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POWER CENTER BALLROOM, Sept. 24, 2015 - 7 PM

Einstein Centennial Lecture

Einstein Cosmic Shadows

Professor of Mathematics, Physics and Business Administration
Duke University

Einstein changed the way we see the world by uniting space and time into a single entity, called spacetime, and treating gravity as the bending of spacetime. One consequence is that light rays no longer travel on straight lines, but on curved highways that can criss cross. This produces cosmic shadows and illumination patterns similar to those in a swimming pool or on the side of a boat. Interestingly, the shadow patterns cast by microscopic black holes touch on a rather deep question. Is there a fifth dimension? In other words, is there an extra dimension of physical space beyond length, width, and height? If so, how would we know it is there? If true, this provocative idea would profoundly impact our perception of the natural world, analogous to how we no longer think of the earth as flat.

This talk unveils some of the cosmic and mathematical secrets of these mysterious and beautiful shadow patterns, and their connection to the possibility of a fifth dimension.

Free and open to the public with reception to follow.

Sponsored by the Dean’s Office of the Bayer School of Natural and Environmental Sciences

Dr. Arlie Oswald PettersDr. Arlie Oswald Petters is the Benjamin Powell Professor at Duke University. After graduating from an accelerated BA/MA program from Hunter College, he received his PhD in mathematics from MIT in 1991 with a specialization in mathematical physics. Dr. Petters was the first to develop the mathematical theory of gravitational lensing, which brought powerful methods from pure mathematics to bear on astronomy. He pioneered new applications of gravitational lensing in physics, predicting effects that probe the nature of spacetime around black holes and developing tests of gravitational theories like Einstein's general relativity and hyperspace gravity models. Dr Petters' recognitions include an Alfred P. Sloan Research Fellowship, a National Science Foundation Career grant, and the first Blackwell-Tapia Prize in the Mathematical Sciences. As the first tenured African-American at Duke's department of mathematics, he received numerous community service awards for mentoring members of underrepresented groups. In 2005 Dr. Petters founded a center of excellence in his native Belize aimed at developing the STEM human capital and fostering Belize's national development through environmentally sustainable applications of STEM tools in entrepreneurship and innovation. Dr. Petters has been honored with membership in the Most Excellent Order of the British Empire as a result of exceptional work in research, education and outreach.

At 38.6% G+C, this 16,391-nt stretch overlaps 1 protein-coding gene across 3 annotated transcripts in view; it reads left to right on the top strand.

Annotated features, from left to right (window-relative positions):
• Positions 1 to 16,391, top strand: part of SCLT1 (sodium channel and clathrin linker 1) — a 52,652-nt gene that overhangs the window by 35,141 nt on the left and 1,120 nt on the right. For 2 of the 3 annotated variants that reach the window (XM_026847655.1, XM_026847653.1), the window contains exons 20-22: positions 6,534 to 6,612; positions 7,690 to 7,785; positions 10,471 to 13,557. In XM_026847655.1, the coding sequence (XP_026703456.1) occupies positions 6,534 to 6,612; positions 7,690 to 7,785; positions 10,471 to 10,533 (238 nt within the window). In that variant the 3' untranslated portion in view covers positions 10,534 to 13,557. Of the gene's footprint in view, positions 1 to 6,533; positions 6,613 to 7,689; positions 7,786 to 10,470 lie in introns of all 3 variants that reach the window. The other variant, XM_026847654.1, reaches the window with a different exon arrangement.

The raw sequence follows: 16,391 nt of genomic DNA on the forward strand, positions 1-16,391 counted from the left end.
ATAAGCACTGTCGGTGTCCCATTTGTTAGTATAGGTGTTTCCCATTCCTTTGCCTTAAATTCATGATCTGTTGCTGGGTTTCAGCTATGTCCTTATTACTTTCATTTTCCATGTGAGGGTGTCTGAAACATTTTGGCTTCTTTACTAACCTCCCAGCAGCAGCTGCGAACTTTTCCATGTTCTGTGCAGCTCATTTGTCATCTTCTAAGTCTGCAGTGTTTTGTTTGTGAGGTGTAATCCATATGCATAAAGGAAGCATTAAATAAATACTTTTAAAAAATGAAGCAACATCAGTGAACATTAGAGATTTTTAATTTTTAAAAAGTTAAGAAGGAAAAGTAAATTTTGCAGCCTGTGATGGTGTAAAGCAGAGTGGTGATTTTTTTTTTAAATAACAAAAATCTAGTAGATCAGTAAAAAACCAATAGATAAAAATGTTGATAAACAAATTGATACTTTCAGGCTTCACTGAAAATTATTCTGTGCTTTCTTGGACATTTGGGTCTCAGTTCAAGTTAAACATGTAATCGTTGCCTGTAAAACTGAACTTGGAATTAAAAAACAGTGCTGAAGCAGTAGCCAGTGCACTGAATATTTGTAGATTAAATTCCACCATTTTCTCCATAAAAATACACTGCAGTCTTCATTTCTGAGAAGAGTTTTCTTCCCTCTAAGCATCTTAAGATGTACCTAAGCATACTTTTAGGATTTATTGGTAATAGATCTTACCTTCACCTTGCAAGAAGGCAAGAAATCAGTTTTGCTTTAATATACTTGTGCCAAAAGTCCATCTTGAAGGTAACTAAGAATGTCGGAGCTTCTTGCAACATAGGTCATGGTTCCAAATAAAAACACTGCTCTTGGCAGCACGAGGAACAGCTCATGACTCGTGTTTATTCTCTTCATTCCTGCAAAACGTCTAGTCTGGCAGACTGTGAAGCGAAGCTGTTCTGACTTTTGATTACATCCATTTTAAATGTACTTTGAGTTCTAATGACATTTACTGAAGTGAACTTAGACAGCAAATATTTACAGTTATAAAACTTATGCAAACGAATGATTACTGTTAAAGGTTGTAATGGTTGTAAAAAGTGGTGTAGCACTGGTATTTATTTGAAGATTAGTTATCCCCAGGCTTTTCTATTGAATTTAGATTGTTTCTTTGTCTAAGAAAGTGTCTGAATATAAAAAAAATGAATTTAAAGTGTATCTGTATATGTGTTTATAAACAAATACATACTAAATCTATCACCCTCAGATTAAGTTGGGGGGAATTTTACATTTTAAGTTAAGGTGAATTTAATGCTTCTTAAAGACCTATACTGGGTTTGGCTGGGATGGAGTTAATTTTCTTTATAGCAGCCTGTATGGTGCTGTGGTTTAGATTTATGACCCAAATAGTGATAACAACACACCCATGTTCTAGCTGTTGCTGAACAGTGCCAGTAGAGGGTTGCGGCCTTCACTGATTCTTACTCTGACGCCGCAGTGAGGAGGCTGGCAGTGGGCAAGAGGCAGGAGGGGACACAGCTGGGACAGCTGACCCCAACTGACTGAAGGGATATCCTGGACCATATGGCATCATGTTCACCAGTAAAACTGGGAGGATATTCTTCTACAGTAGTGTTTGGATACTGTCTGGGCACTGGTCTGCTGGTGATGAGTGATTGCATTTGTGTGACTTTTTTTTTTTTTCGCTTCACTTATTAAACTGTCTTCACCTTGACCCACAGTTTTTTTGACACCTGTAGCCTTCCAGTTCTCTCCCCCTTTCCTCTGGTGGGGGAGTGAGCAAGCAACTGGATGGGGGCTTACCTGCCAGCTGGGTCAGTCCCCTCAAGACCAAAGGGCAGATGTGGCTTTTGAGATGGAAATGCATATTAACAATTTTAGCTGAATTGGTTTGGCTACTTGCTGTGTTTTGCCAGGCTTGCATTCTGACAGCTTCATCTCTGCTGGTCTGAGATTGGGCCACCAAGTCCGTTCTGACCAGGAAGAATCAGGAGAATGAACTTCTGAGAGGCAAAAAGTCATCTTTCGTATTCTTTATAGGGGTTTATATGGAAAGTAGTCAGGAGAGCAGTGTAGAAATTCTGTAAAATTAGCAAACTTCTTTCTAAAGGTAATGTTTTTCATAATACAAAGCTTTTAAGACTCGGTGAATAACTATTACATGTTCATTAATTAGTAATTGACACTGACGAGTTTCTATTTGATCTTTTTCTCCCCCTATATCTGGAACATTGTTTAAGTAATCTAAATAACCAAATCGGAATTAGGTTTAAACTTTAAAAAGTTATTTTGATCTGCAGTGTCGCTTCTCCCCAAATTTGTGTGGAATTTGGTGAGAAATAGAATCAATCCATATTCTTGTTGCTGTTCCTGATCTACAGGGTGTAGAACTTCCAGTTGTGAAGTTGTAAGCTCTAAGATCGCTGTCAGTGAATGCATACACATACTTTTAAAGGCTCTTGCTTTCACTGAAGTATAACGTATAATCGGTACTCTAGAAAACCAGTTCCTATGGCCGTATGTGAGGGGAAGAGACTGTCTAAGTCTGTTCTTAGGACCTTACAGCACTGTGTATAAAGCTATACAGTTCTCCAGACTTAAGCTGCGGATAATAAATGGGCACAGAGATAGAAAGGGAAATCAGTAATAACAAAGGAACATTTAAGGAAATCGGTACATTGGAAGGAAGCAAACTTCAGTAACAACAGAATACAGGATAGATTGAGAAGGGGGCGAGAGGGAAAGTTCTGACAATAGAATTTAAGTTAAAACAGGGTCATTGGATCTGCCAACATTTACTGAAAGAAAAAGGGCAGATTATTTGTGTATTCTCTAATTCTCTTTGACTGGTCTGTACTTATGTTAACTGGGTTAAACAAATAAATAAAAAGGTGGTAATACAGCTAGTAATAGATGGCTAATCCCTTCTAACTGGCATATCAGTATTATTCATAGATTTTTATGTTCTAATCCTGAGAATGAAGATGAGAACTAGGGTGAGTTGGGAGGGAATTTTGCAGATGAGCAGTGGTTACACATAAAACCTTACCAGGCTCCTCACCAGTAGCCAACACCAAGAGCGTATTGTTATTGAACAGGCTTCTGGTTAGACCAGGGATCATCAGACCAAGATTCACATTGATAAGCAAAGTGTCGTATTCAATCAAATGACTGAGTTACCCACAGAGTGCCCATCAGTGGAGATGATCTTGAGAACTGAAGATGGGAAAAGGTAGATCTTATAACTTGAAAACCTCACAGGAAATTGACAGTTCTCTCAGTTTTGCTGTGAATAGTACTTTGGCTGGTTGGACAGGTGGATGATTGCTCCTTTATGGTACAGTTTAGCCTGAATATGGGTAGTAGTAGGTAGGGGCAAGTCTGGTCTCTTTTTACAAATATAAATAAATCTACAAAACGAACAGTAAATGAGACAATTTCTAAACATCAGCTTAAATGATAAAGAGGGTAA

See Dr. Petters featured in:

In 1915, a full ten years after achieving public celebrity for formulating the special theory of relativity and discovering that matter has latent amounts of energy, Albert Einstein amazed the science world by presenting it with the relativistic theory of gravity, which he called general relativity. The impact of Einstein’s momentous 1915 development to modern life includes such common notions as the cosmological “big bang,” black holes and GPS technology.


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